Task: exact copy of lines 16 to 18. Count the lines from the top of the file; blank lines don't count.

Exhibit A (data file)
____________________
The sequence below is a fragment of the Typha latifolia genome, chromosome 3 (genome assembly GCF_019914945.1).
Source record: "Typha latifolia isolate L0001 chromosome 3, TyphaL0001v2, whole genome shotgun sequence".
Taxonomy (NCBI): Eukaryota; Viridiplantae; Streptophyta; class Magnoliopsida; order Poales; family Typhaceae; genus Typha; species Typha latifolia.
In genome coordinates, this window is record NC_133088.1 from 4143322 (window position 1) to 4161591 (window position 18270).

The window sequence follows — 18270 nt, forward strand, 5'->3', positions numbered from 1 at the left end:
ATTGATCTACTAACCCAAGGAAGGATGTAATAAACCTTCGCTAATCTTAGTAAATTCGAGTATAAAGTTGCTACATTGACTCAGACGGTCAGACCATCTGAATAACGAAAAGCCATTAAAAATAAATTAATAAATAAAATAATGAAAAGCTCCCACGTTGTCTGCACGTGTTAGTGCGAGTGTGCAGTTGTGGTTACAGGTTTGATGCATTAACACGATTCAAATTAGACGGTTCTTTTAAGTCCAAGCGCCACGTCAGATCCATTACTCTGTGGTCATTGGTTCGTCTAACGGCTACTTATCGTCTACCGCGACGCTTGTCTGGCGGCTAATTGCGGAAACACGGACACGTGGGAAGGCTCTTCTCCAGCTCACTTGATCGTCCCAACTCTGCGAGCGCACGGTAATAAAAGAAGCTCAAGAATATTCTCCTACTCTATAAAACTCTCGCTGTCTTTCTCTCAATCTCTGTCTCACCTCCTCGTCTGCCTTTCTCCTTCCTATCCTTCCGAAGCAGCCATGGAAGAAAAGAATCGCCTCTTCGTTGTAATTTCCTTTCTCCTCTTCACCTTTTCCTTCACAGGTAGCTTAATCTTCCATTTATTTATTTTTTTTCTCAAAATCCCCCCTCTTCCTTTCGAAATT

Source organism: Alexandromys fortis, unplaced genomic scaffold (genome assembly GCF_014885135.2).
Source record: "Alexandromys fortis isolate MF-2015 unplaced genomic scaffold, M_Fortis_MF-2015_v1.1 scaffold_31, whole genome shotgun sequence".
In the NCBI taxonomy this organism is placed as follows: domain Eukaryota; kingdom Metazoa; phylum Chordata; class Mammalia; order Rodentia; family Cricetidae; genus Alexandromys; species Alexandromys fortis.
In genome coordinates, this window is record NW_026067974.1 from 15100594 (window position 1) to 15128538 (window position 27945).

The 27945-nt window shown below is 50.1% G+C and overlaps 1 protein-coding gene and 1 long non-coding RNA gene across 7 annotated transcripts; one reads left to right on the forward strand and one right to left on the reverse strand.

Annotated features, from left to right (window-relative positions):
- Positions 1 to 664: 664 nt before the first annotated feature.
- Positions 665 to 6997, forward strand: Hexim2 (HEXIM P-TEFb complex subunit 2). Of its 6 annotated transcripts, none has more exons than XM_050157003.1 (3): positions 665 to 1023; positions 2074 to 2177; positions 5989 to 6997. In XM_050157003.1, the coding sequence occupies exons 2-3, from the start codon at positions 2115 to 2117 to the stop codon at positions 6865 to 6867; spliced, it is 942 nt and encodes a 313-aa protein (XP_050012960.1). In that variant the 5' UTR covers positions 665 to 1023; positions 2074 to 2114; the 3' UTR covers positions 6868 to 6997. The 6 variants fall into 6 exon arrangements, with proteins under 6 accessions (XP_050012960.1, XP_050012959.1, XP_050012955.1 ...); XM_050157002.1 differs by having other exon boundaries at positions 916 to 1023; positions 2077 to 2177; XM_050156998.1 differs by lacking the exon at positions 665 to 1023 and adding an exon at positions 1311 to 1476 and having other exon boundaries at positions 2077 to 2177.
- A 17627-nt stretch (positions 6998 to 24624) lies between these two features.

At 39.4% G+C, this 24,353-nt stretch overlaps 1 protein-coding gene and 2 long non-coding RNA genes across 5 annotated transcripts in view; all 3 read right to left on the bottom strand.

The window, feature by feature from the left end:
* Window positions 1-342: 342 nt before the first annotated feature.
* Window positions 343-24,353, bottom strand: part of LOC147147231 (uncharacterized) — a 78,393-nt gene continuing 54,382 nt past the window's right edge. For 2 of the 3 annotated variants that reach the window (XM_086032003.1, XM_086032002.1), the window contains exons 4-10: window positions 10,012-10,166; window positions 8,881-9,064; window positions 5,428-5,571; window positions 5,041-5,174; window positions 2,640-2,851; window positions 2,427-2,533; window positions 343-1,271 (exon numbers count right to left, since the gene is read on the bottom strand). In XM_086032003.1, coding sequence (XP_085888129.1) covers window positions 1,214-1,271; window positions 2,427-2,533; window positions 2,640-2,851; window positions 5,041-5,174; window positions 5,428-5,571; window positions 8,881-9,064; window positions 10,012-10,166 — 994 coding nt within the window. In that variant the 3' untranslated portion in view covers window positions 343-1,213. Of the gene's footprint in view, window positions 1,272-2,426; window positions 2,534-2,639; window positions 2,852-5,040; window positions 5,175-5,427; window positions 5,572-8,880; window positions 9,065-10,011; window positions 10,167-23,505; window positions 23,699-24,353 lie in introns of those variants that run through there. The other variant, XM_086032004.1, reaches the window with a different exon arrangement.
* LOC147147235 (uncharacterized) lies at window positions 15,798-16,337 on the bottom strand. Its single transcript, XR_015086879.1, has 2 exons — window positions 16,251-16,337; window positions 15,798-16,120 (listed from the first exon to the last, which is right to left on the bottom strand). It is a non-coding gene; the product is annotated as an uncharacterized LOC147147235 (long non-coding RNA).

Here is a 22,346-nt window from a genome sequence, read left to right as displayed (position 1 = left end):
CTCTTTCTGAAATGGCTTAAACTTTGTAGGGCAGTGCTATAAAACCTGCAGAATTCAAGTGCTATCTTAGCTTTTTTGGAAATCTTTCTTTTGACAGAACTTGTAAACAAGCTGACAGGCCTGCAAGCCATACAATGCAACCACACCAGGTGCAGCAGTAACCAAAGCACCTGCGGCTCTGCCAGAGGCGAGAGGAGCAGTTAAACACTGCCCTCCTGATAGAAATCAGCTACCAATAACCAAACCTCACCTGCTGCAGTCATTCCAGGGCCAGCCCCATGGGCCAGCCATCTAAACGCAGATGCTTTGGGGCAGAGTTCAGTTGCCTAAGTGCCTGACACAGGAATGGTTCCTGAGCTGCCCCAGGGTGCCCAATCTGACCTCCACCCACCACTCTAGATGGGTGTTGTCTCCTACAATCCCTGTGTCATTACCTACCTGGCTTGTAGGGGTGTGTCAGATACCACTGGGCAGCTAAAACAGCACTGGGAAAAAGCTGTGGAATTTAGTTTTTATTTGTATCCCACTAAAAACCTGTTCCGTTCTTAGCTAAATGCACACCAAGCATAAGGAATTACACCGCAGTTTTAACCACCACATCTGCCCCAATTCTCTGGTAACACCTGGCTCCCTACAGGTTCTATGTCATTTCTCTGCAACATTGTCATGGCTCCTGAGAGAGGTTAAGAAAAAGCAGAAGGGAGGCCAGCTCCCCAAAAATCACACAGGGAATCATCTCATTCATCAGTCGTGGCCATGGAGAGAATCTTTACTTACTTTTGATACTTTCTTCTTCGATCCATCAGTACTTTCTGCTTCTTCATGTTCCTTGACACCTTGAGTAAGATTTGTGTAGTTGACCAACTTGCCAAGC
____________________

At 39.4% G+C, this 24,353-nt stretch overlaps 1 protein-coding gene and 2 long non-coding RNA genes across 5 annotated transcripts in view; all 3 read right to left on the bottom strand.

The window, feature by feature from the left end:
* Window positions 1-342: 342 nt before the first annotated feature.